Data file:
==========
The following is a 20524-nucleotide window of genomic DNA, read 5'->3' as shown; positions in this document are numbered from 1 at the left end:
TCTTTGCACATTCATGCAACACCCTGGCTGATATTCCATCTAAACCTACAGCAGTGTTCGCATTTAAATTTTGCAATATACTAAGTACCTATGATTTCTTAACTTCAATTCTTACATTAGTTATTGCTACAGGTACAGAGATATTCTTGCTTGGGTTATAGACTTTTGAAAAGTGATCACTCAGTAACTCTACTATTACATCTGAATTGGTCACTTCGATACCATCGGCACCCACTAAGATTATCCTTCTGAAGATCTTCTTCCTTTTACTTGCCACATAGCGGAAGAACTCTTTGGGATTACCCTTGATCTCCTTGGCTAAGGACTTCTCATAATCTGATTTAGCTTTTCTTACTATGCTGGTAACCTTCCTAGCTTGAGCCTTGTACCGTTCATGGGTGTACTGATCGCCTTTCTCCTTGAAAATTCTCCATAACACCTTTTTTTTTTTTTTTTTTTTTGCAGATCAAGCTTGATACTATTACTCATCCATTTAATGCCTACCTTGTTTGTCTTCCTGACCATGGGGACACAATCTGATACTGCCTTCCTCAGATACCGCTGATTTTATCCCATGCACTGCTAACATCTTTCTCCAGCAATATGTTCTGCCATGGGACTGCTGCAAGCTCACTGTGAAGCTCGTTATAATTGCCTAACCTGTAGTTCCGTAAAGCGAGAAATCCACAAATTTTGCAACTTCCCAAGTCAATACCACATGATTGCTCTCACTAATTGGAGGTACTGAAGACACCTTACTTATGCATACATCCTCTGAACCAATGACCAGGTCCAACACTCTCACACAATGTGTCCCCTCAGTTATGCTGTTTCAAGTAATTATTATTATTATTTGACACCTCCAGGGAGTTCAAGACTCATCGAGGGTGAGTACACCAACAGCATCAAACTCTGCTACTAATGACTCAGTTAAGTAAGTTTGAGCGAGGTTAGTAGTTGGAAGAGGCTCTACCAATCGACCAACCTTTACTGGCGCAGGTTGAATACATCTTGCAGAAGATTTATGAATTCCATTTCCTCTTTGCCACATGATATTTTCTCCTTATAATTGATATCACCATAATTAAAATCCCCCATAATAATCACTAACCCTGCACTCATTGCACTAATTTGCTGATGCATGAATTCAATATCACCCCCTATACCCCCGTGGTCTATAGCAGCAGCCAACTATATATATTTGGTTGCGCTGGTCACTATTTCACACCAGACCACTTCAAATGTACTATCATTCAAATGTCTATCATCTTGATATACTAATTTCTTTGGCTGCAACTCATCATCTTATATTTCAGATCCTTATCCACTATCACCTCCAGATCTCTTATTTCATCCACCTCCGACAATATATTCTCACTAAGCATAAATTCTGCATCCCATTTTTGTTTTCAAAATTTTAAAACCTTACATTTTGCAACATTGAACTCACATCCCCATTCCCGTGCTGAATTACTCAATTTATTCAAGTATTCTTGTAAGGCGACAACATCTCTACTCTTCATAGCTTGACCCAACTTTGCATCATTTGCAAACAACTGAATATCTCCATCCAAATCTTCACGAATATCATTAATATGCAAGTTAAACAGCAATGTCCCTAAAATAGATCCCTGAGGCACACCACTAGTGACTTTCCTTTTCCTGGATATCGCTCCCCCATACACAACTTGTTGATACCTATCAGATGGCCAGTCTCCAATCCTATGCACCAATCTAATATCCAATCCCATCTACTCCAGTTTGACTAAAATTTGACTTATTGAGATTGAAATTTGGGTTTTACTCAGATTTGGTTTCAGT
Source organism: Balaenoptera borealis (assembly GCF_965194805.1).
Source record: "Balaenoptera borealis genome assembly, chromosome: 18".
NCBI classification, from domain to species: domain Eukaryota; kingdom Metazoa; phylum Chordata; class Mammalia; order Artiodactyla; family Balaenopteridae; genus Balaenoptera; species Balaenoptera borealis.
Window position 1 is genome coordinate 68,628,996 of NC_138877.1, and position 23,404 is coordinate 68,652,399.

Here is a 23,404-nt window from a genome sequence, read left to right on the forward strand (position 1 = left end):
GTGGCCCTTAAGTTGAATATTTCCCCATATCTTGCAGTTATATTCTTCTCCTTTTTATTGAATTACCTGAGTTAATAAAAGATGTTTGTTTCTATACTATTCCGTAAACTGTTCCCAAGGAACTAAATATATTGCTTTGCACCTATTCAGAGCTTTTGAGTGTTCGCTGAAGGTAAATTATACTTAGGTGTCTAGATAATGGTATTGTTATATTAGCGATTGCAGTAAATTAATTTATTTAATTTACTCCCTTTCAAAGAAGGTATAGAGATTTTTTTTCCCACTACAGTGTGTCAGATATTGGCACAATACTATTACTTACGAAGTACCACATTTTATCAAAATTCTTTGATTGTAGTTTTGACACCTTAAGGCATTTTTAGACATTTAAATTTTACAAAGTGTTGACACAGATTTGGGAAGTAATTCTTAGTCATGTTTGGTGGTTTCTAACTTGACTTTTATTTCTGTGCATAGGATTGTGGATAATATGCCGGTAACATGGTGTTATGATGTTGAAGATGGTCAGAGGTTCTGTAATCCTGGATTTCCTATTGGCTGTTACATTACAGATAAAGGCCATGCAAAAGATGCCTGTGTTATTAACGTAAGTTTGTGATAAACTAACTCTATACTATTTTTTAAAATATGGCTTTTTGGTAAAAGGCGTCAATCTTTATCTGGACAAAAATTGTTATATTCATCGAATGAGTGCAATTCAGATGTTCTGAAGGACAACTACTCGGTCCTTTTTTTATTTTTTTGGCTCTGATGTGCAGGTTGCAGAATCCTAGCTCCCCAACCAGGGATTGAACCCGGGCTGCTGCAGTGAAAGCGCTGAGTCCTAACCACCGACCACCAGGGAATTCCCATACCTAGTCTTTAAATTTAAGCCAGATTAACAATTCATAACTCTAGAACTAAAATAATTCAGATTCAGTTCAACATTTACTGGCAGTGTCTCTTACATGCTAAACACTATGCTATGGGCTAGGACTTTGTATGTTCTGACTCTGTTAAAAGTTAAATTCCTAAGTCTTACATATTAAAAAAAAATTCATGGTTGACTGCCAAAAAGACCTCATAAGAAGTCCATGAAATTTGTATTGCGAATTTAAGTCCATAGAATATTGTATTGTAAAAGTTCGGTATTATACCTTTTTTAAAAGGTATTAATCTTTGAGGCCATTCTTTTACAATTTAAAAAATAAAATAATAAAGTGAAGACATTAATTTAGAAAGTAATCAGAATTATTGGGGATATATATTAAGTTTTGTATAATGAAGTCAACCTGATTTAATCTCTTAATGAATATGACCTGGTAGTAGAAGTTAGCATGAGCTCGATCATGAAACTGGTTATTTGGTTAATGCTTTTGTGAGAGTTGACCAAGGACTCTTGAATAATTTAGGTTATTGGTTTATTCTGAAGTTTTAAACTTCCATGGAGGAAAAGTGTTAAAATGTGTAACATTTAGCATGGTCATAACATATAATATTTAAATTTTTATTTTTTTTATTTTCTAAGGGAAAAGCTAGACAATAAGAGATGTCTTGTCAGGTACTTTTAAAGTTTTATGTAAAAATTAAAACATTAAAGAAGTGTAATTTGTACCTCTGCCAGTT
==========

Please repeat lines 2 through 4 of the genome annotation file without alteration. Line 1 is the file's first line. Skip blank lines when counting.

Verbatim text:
TCTTTGCACATTCATGCAACACCCTGGCTGATATTCCATCTAAACCTACAGCAGTGTTCGCATTTAAATTTTGCAATATACTAAGTACCTATGATTTCTTAACTTCAATTCTTACATTAGTTATTGCTACAGGTACAGAGATATTCTTGCTTGGGTTATAGACTTTTGAAAAGTGATCACTCAGTAACTCTACTATTACATCTGAATTGGTCACTTCGATACCATCGGCACCCACTAAGATTATCCTTCTGAAGATCTTCTTCCTTTTACTTGCCACATAGCGGAAGAACTCTTTGGGATTACCCTTGATCTCCTTGGCTAAGGACTTCTCATAATCTGATTTAGCTTTTCTTACTATGCTGGTAACCTTCCTAGCTTGAGCCTTGTACCGTTCATGGGTGTACTGATCGCCTTTCTCCTTGAAAATTCTCCATAACACCTTTTTTTTTTTTTTTTTTTTTGCAGATCAAGCTTGATACTATTACTCATCCATTTAATGCCTACCTTGTTTGTCTTCCTGACCATGGGGACACAATCTGATACTGCCTTCCTCAGATACCGCTGATTTTATCCCATGCACTGCTAACATCTTTCTCCAGCAATATGTTCTGCCATGGGACTGCTGCAAGCTCACTGTGAAGCTCGTTATAATTGCCTAACCTGTAGTTCCGTAAAGCGAGAAATCCACAAATTTTGCAACTTCCCAAGTCAATACCACATGATTGCTCTCACTAATTGGAGGTACTGAAGACACCTTACTTATGCATACATCCTCTGAACCAATGACCAGGTCCAACACTCTCACACAATGTGTCCCCTCAGTTATGCTGTTTCAAGTAATTATTATTATTATTTGACACCTCCAGGGAGTTCAAGACTCATCGAGGGTGAGTACACCAACAGCATCAAACTCTGCTACTAATGACTCAGTTAAGTAAGTTTGAGCGAGGTTAGTAGTTGGAAGAGGCTCTACCAATCGACCAACCTTTACTGGCGCAGGTTGAATACATCTTGCAGAAGATTTATGAATTCCATTTCCTCTTTGCCACATGATATTTTCTCCTTATAATTGATATCACCATAATTAAAATCCCCCATAATAATCACTAACCCTGCACTCATTGCACTAATTTGCTGATGCATGAATTCAATATCACCCCCTATACCCCCGTGGTCTATAGCAGCAGCCAACTATATATATTTGGTTGCGCTGGTCACTATTTCACACCAGACCACTTCAAATGTACTATCATTCAAATGTCTATCATCTTGATATACTAATTTCTTTGGCTGCAACTCATCATCTTATATTTCAGATCCTTATCCACTATCACCTCCAGATCTCTTATTTCATCCACCTCCGACAATATATTCTCACTAAGCATAAATTCTGCATCCCATTTTTGTTTTCAAAATTTTAAAACCTTACATTTTGCAACATTGAACTCACATCCCCATTCCCGTGCTGAATTACTCAATTTATTCAAGTATTCTTGTAAGGCGACAACATCTCTACTCTTCATAGCTTGACCCAACTTTGCATCATTTGCAAACAACTGAATATCTCCATCCAAATCTTCACGAATATCATTAATATGCAAGTTAAACAGCAATGTCCCTAAAATAGATCCCTGAGGCACACCACTAGTGACTTTCCTTTTCCTGGATATCGCTCCCCCATACACAACTTGTTGATACCTATCAGATGGCCAGTCTCCAATCCTATGCACCAATCTAATATCCAATCCCATCTACTCCAGTTTGACTAAAATTTGACTTATTGAGATTGAAATTTGGGTTTTACTCAGATTTGGTTTCAGT
Source organism: Balaenoptera borealis (assembly GCF_965194805.1).
Source record: "Balaenoptera borealis genome assembly, chromosome: 18".